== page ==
Producing Success: Briana Carr's Rise in Television Production
The production of a successful live television show takes a lot of preparation and planning before the cameras can start rolling. As the pregame, postgame, and halftime producer for the Utah Jazz NBA team in Salt Lake City, Briana C. Carr (BA ’12) makes it look like a breeze, but landing her dream job wasn’t as easy as you’d think. Growing up in the small farm town of Weiser, Idaho, Carr knew from a young age that she had big dreams for the future. “I just grew up being a big fish in a little sea,” she says. “I really think the go-getter in me came from my mom just telling me to never be too good for anyone or any job and just put it all out there,” she says.
Once at BYU, Carr was accepted to the Communications program and continued working towards her ideal sports producer job. Carr’s efforts began to pay off when she landed an incredible internship in New York. “I just remember having a very surreal moment when I got a call from one of my professors telling me I got in,” she says. “He said, ‘You didn't just get in anywhere, you're one of two BYU students who have been accepted as an intern for Dateline NBC.’”
Although not directly related to her preferred field of sports news, working with Dateline turned out to be a valuable experience for Carr. While there, she had the opportunity to work on several big stories including the royal wedding of Prince William and Catherine Middleton as well as the death of Osama Bin Laden. Some of the stories she worked on were shocking and difficult to process, but Carr didn’t let that stop her from doing her job the best she could. “It's not easy,” she says. “Sometimes you see things that you don't want to see, but it's your job to convey what's truly going on in the world for what you're in charge of.”
Upon returning to Provo, Carr promptly emailed the vice president of Jazz Broadcasting, Travis Henderson, asking if she could job shadow him. He informed her that while they didn’t accept interns, she was welcome to come to some games and watch him work. “Soon enough, I was driving up to Salt Lake from Provo and going to Jazz games and sitting in the television production truck, either watching him and job shadowing him or he'd put me to work,” Carr says. “I'd be a runner when ESPN or TNT would come into town. . . I got to meet Reggie Miller and Cheryl Miller and lots of big names in basketball.”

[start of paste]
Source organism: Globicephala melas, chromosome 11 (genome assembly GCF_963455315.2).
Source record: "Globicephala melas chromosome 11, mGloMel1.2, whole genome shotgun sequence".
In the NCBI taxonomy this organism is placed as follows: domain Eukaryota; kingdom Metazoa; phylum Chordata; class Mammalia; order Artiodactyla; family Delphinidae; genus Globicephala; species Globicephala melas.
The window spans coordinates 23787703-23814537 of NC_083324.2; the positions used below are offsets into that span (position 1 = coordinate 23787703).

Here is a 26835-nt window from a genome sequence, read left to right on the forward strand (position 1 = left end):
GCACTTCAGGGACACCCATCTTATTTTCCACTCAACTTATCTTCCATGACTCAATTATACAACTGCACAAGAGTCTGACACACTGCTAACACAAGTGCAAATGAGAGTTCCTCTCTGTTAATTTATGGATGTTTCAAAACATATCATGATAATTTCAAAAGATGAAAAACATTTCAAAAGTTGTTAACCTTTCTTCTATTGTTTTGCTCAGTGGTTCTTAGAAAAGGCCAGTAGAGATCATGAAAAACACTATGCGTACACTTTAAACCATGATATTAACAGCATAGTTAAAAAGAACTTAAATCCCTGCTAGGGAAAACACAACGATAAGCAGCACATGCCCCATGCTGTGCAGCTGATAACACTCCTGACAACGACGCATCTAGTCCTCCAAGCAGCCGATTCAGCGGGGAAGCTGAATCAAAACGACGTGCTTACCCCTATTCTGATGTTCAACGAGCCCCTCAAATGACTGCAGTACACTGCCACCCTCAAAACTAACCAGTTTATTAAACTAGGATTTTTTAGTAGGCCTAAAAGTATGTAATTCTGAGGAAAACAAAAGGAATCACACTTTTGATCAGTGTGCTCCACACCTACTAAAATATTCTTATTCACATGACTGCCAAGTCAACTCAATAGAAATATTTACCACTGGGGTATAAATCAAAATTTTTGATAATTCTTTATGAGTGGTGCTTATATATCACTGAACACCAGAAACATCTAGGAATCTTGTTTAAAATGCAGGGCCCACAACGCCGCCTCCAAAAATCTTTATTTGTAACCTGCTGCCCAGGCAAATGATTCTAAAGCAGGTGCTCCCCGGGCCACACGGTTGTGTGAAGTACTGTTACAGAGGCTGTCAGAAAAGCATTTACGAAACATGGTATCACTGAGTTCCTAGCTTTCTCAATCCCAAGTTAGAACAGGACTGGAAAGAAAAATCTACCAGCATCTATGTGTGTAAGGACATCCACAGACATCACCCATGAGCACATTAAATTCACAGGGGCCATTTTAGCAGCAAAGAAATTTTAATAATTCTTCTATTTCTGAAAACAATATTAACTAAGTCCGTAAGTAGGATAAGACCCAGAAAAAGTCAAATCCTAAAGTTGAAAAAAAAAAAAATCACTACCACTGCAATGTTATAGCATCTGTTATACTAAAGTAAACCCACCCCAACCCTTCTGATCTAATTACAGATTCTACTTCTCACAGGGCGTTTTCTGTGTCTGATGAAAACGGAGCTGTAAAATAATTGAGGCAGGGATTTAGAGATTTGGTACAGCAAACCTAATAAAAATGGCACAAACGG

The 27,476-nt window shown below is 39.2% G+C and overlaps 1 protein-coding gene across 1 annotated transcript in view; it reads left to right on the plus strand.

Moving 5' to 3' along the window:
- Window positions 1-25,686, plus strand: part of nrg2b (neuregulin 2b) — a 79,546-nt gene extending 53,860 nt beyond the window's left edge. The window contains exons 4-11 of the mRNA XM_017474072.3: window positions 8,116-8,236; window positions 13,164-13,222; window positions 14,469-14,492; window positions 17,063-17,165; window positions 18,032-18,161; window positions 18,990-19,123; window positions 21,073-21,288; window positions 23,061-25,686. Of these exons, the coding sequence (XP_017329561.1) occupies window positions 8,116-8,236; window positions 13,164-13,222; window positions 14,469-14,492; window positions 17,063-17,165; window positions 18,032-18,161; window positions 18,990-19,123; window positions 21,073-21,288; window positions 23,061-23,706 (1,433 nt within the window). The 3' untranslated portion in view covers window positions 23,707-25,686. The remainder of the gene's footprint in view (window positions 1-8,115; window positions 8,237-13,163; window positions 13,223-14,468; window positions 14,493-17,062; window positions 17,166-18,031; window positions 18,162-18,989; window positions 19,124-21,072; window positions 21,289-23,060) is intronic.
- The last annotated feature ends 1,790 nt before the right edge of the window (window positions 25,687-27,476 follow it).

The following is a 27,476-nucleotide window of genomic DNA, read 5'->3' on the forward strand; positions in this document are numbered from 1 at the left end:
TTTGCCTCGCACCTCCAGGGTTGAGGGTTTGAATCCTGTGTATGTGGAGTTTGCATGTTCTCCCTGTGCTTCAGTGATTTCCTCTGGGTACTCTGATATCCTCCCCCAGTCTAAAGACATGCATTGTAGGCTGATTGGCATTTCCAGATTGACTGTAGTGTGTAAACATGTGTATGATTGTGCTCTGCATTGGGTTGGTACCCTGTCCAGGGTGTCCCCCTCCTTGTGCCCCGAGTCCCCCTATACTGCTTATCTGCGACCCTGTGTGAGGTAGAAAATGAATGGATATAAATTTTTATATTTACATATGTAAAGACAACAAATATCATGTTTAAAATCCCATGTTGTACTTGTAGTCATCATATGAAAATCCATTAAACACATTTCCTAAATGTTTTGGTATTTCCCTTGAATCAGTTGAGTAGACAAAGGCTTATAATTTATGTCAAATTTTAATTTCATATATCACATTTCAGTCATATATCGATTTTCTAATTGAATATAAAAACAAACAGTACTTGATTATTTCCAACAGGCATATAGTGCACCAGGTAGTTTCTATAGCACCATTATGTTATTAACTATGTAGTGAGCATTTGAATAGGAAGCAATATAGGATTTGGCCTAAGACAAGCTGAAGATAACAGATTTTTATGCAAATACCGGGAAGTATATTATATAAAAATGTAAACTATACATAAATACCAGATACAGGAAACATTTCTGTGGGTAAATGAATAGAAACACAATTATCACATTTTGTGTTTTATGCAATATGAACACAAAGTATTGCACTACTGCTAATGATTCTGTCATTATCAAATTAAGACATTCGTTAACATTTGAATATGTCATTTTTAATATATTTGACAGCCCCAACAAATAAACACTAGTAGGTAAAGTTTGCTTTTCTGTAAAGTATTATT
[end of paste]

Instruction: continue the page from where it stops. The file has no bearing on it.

Carr’s persistence paid off, and she was able to get her foot in the door and make some important connections that would later lead her to her first big job as a production assistant for FOX Sports in Los Angeles, California. Although Carr learned a lot from her time at Dateline, she knows sports news is where she belongs. Producing shows for sports is stressful and fast-paced, but Carr is grateful for the atmosphere that’s generally lighter in comparison with breaking news. “Even if you lose, people are still alive and it's still just a sport,” she says. “Sometimes when you're in news, it can get really depressing when you heart-breaking news every day and it's always that. Sports is definitely a lot easier in that sense.”
After her time at FOX Sports, Carr’s career continued to advance when she became the senior morning producer for Idaho’s KTVB in March 2013 and then for Utah’s KSL in June 2015. The experiences and connections that had helped form her career to this point led her to her dream job with the Utah Jazz. She received a call from Jeremy Castro, head of Jazz Productions, one day while working at KSL. “He says, ‘Hey, we just lost our pregame, postgame, and half-time producer and your name is at the top of the list. Everybody wants you here, so let's make it happen.’ In a matter of a week, we made it happen. I was putting in my two-week resignation for KSL and moving across the street to the Vivint Smart Home Arena. It’s just felt like home ever since because it felt like this is where I was meant to be all along.”
Although Carr feels at home with her job at Jazz Productions, she still reflects back to her time at BYU and the influence it has on her family and career.
“I’m understanding now that BYU prepared me to be a go-getter, but it also prepared me to put God and family first. It instilled those moral values that have been crucial so many times at various moments while I’ve been working.”
Carr’s biggest hope is that more and more BYU alumni will become part of the television industry, making their voices heard and influencing the world for the better. “We need people in this industry,” she says. “We need people in news. We need people in sports. We need other alumni in those areas because we do make a difference.”